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Types of CPAP Masks for Various Sleep Positions


When a person gets ready for bed, their body immediately adapts to the position in which they are most comfortable. As the night progresses, one’s body adapts to varied sleeping postures, turning and tossing in their sleep. Is it, however, possible that sleeping in one posture is preferable to sleeping in the other? According to experts, different sleeping postures have different effects on your health. Depending on your age and the type of medical condition you have, the influence might be negative or beneficial. This is why a CPAP mask for stomach sleepers is available for sleep apnea patients. Some people like to sleep on their stomachs, and CPAP masks are designed to accommodate this.

Another example is how sleeping on one’s back with their face jutted slightly upwards can aggravate neck discomfort. On the other side, whatever discomfort you’ve been having in your lower back may start to fade. Heartburn sufferers should avoid sleeping on their right side. People with skin conditions, on the other hand, should sleep on their backs. This is due to the fact that sleeping on their stomach might trigger the allergic area of their skin to react to the friction from the bedsheets.

Sleeping on one’s stomach or side is suggested for someone with obstructive sleep apnea. It has the potential to reduce snoring. Certain CPAP masks are more suitable for certain sleeping positions than others for someone receiving CPAP treatment for sleep apnea.

If you’re on CPAP therapy, it’s crucial to figure out what sleeping position you should take.

Let’s see if you prefer to sleep on your stomach with a CPAP machine or on your back. Aside from that, let’s take a look at the various types of masks.

This will help you understand why some sleepers prefer masks over others.

The Types Of Masks A CPAP Patient Can Use

According to studies, getting a good six hours of CPAP therapy or more can help improve patients’ memory and their health. Yet, a lot of patients feel uncomfortable with their masks.

This is because they are not using the right mask and don’t feel comfortable while wearing it. So, let’s learn about the masks and what differs between them. This will help make you more informed decisions.

Nasal CPAP Mask

This CPAP mask spans from the bridge of the patient’s nose and extends right about their upper lip. The CPAP air flows indirectly into your nose with the nasal mask.

It is the best CPAP mask when it comes to patients who need higher air pressure for CPAP therapy to work.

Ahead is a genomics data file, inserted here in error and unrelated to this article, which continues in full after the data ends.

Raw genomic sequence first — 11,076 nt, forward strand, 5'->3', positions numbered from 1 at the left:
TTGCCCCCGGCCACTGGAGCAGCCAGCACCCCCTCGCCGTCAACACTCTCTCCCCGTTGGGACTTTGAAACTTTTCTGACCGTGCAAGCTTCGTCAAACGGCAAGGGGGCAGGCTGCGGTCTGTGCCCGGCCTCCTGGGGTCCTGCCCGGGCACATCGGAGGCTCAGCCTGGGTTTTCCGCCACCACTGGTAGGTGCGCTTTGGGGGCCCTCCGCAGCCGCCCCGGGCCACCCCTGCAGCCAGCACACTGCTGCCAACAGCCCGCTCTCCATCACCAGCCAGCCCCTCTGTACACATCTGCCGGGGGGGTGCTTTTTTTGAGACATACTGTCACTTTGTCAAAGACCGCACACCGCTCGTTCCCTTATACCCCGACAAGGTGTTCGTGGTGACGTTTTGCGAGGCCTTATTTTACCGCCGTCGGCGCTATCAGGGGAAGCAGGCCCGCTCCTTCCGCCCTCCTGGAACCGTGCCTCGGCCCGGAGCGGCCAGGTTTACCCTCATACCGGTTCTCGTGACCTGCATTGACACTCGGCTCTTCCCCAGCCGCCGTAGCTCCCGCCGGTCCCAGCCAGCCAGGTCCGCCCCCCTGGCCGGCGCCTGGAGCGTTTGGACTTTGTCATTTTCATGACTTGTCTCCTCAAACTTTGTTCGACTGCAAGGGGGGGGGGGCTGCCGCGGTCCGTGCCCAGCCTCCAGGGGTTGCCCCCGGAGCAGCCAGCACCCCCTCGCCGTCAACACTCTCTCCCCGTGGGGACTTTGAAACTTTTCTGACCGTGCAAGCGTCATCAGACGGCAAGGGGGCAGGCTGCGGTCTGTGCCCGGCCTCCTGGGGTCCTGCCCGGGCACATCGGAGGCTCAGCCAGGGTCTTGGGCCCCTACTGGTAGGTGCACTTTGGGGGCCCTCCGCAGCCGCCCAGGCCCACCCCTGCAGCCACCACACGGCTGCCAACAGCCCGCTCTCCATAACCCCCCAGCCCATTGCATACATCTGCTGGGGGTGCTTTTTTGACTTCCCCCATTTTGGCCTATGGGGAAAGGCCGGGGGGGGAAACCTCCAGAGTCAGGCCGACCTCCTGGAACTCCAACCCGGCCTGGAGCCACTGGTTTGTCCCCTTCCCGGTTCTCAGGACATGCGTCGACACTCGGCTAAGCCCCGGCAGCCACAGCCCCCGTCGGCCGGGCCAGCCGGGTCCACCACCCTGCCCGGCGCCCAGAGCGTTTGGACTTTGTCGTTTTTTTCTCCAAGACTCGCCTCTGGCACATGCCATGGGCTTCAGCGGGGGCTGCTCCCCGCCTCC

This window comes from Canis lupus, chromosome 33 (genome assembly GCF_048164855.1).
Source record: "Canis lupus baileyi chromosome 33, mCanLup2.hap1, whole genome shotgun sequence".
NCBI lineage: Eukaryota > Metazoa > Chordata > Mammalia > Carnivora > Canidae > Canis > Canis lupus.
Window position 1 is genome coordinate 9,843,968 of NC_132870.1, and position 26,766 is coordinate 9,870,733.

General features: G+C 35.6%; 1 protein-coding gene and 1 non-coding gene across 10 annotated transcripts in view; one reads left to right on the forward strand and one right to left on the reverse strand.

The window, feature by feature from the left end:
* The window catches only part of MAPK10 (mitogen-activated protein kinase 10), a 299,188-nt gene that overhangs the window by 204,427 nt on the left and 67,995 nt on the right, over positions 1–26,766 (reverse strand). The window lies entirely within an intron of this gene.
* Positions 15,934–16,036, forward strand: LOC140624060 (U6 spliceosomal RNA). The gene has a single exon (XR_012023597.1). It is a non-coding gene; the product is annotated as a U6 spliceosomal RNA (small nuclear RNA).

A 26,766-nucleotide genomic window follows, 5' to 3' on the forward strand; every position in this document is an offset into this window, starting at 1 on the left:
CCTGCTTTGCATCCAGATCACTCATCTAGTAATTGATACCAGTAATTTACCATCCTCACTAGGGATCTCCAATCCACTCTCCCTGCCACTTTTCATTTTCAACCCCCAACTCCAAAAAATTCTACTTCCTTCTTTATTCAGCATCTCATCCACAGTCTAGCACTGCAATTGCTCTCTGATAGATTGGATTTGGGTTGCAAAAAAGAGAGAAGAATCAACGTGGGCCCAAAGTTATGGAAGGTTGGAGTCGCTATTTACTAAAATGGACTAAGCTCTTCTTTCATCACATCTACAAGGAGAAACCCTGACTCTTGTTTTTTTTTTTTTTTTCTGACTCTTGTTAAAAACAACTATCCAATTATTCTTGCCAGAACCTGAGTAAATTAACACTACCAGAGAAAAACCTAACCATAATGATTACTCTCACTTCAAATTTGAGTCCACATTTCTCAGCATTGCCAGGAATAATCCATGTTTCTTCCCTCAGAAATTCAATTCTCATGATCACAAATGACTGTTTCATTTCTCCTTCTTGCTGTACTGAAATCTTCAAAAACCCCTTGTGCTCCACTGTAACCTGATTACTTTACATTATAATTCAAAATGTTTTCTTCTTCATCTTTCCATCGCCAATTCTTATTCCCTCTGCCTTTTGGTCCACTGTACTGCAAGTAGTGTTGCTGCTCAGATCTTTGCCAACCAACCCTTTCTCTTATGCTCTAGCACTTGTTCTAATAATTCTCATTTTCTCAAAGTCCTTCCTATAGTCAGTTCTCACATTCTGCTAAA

The nasal CPAP mask type comes with lots of options. It is a compromise of sorts. It is a hybrid of the existing nasal pillow mask and the full face mask. The nasal pillow mask can be too light while the full face mask can be too heavy, so this one is ideal for restless sleepers.

Usually, a doctor recommends a nasal mask to patients who move around a lot when they are sleeping.

They also recommend it to patients who need high air pressure for therapy. Patients who don’t want to feel as if they’re wearing a mask on their face also prefer this.

Now, these masks come with some pros and cons.


For one, the airflow is much more natural with this one. It is also supplied to you indirectly. So, your movements are far less restricted.

Two, compared to nasal pillow masks, they work better if the patient has to use a higher pressure setting.

Three, the designs can be far more accommodating. No matter the face structure of the patient, it is possible to find a nasal mask that fits snugly.

Fourth, and the main advantage, it’s the perfect choice for someone who fidgets a lot in their sleep. It is also good if you usually sleep on your side. So, it’s the right kind of CPAP mask for side sleepers.


As with most wonderful things, everything has a downside. Nasal masks have their fair share too.

One, for patients who breathe with their mouth open, they are not a good choice. There is no part of the mask that touches the chin area of the patient. There is simply no resistance. So, if you are using a nasal mask, pair it with a chin strap.

There are also cases of patients getting irritated because of the pressure on the bridge of the nose.

Two, a patient suffering from a cold or allergy might find the mask hard to work with. Their sinus could be blocked, which makes it hard to deliver air pressure.

Nasal masks also won’t be the first recommendation in case your patient finds it hard to breathe with their nose. Say, they have a snoring problem due to a deviated septum. Nasal masks don’t provide the proper therapy in that case.

Nasal Pillow CPAP Mask

This is an extremely lightweight mask. The complete opposite of a full face mask. It is light as it is small in size. It covers a smaller facial area as well.